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Should You Try to Quit By Yourself?

As with many of the most interesting questions, the answer is “it depends”.

Substance use disorder (SUD) is a complicated condition that affects people in different ways. It is almost certainly possible to quit some drugs by one’s self in the right circumstances. However, not everyone has the training or experience to understand what drugs you need a lot of help for and what circumstances make it OK to attempt quitting by yourself.

Some popular substances like caffeine and nicotine, for example, are generally not considered risky to quit by one’s self. Others, like alcohol and benzodiazepines, may likely require medical intervention to get off of safely.

The reason boils down to the relative dangers associated with withdrawing from different drugs. All addictive substances broadly act on the brain in the same way to cause compulsive drug use. However, their specific withdrawal effects can be very different.

For instance, withdrawals from alcohol, opioids, benzodiazepines, and barbiturates all need to be under close supervision as death is a common side effect of abrupt withdrawal. Withdrawals from drugs like cannabis and prescription stimulants tend to be less severe and may not require much active intervention.

For substances associated with fatal or extremely uncomfortable withdrawals, drug replacement therapy, dosage tapering, or a combination of the two strategies is the go-to in drug treatment facilities in Boston. These interventions need to be done precisely and are usually not realistic in a home setting.

However, even if you’re trying to quit less dangerous substances, there are several reasons to find help. Some benefits of entering a substance treatment program include the following:

1.) Better long-term outcomes

Entering a real rehab program will dramatically improve your chances of recovery compared to a so-called “self-detox”. Entering a program can prevent or mitigate some of the worst withdrawal symptoms and will, in most cases, provide recovering individuals with the knowledge and training needed to successfully get off their drug of choice.

You may even want to consider getting help for less dangerous drugs like nicotine or cannabis. Even withdrawals from these less dangerous drugs can be extremely difficult without help. In fact, these substances might be even harder to avoid because they’re legal and widely available. By seeking professional help, you get access to therapy and advice that can greatly improve the odds that you’ll stay sober.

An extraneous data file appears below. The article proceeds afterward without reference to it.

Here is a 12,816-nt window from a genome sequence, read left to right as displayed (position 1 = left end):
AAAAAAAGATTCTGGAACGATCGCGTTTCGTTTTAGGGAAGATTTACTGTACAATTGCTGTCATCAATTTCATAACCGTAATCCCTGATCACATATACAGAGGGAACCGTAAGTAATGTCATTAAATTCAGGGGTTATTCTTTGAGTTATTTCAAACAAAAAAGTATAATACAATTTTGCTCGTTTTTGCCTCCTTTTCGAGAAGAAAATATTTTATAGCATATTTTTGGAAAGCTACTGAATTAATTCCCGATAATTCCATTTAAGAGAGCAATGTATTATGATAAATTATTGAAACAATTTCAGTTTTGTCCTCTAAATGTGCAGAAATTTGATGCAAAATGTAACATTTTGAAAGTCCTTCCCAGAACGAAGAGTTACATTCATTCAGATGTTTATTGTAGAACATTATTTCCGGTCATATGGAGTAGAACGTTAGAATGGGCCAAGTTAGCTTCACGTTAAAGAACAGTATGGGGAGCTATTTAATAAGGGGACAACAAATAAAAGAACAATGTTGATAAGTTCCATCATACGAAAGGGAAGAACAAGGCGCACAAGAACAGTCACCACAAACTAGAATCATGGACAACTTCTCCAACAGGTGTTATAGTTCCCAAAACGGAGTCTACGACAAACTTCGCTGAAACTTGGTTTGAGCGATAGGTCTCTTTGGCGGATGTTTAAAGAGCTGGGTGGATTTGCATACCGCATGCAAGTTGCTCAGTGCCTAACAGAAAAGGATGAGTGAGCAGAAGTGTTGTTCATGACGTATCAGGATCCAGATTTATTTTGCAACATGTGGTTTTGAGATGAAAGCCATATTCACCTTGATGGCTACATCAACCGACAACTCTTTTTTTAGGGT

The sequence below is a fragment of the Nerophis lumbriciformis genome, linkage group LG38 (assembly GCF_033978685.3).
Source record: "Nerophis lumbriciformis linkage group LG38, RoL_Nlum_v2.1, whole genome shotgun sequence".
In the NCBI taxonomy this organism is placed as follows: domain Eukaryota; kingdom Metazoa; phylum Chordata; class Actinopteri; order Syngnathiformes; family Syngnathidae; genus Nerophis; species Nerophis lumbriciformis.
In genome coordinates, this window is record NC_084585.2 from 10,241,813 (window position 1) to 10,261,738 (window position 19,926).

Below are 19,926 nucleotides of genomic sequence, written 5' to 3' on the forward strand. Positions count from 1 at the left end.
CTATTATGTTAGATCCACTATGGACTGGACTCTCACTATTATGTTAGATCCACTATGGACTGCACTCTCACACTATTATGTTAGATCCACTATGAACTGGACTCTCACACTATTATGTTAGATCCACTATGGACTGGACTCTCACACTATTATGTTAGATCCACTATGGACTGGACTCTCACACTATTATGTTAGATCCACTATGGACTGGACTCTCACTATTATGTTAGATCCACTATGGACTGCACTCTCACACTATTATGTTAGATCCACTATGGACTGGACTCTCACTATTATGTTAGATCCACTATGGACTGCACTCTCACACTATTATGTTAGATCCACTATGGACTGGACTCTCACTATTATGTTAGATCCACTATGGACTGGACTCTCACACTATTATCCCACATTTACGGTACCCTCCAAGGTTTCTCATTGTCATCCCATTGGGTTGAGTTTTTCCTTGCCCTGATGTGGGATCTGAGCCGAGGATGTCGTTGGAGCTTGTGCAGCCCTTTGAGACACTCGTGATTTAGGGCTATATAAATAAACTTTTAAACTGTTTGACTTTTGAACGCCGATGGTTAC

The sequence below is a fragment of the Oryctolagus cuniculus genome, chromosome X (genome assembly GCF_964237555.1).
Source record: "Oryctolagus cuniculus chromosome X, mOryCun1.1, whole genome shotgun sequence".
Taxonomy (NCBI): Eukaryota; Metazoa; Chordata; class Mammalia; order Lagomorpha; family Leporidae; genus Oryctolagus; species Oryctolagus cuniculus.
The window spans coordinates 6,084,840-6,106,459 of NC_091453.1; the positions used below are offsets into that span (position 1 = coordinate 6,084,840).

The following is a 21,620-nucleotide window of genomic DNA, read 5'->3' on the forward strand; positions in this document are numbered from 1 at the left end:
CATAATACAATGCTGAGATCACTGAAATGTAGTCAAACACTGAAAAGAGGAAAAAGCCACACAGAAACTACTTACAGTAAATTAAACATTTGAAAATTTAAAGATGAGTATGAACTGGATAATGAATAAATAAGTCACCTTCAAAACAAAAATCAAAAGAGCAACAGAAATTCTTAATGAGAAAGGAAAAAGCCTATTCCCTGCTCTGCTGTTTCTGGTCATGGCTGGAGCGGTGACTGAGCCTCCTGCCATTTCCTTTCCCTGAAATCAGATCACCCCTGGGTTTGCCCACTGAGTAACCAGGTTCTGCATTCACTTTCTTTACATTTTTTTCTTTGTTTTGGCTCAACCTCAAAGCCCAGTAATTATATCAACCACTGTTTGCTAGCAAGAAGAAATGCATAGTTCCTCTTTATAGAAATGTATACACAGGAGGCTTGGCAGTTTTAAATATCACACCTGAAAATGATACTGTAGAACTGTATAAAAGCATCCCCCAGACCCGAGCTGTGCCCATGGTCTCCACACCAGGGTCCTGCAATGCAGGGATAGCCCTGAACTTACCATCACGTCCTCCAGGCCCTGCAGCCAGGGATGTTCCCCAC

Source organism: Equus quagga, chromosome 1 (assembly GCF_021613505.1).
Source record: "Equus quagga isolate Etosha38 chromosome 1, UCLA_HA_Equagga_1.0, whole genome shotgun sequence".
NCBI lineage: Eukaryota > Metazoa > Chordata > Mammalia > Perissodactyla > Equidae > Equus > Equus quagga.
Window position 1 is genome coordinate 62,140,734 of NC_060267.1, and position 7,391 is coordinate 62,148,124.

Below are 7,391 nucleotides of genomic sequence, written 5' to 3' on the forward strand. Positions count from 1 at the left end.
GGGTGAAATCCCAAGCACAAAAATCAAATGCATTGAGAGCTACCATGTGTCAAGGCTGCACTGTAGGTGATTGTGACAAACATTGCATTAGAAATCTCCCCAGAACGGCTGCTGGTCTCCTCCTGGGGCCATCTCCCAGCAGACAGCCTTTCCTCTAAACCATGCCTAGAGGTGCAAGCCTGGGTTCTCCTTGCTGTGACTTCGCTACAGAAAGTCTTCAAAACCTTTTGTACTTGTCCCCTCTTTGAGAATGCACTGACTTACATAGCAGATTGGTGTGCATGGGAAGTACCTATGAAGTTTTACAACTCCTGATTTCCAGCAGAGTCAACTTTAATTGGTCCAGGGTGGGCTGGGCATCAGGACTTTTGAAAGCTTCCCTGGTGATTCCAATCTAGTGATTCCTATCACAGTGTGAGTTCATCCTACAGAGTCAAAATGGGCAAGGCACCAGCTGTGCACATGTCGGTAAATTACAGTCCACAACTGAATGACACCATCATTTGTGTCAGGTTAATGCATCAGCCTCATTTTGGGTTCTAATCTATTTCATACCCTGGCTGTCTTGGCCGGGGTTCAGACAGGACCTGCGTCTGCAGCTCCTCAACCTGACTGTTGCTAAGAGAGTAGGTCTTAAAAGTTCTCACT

2.) You save time and money

Many people with SUD avoid getting help precisely because they believe entering rehab will be expensive. However, they might fail to realize that drugs in themselves are an expensive habit that also negatively impacts their personal and professional relationships.

By seeking treatment early you can avoid the almost inevitable relapses and get better sooner rather than later. You end up spending less on drugs and suffer fewer consequences from them, which usually means you end up saving money. This is not even taking into account how much more expensive treatment will be if you wait for an SUD to become worse.

3.) You can get help for other co-existing conditions

Getting help for an SUD will tend to open opportunities for recovering individuals to get treated for previously undiagnosed conditions. Notably, SUDs are often accompanied by other psychiatric conditions, a situation known as dual diagnosis. People with SUD will also tend to have physical ailments related to their habitual substance misuse, which can often be life-threatening.

By finding professional help, you can get a head start for other things that may become problematic later on. This is usually not possible when you attempt to quit drugs by yourself.

4.) You will learn how to stay sober

Detox and withdrawal management usually help with many of the worst physiological issues associated with SUD. Many people do try to “self-detox” in an attempt to quit. Unfortunately, without proper therapy, these gains are likely to be temporary.
SUDs have both psychological and physiological components. To treat them effectively, both aspects have to be addressed. Detox will only go so far if the patient does not receive the therapy they need to help them cope with continued cravings and substance use triggers.

By joining a certified rehab program that offers psychotherapy, recovering individuals can expect a much better chance at making a full recovery than they could just by weaning themselves off drugs.

5.) You’ll know yourself better

Unlike self-treatment which is perpetually in danger of ending on a whim, professional treatment can effectively help you with relapse prevention, giving you more distance to contextualize your condition. While you’re getting treatment, you will start to rediscover who you were before you became sick. Whether you’re trying to quit gambling or opioids, the very act of seeking professional help will often lead you to a path of self-discovery.

Find help for SUD in Boston

If you think that you have an SUD, please consult with a qualified psychiatric health professional. Reach our team at Boston Drug Treatment Centers to find the holistic drug and alcohol rehab programs in Greater Boston. Good luck, and be well!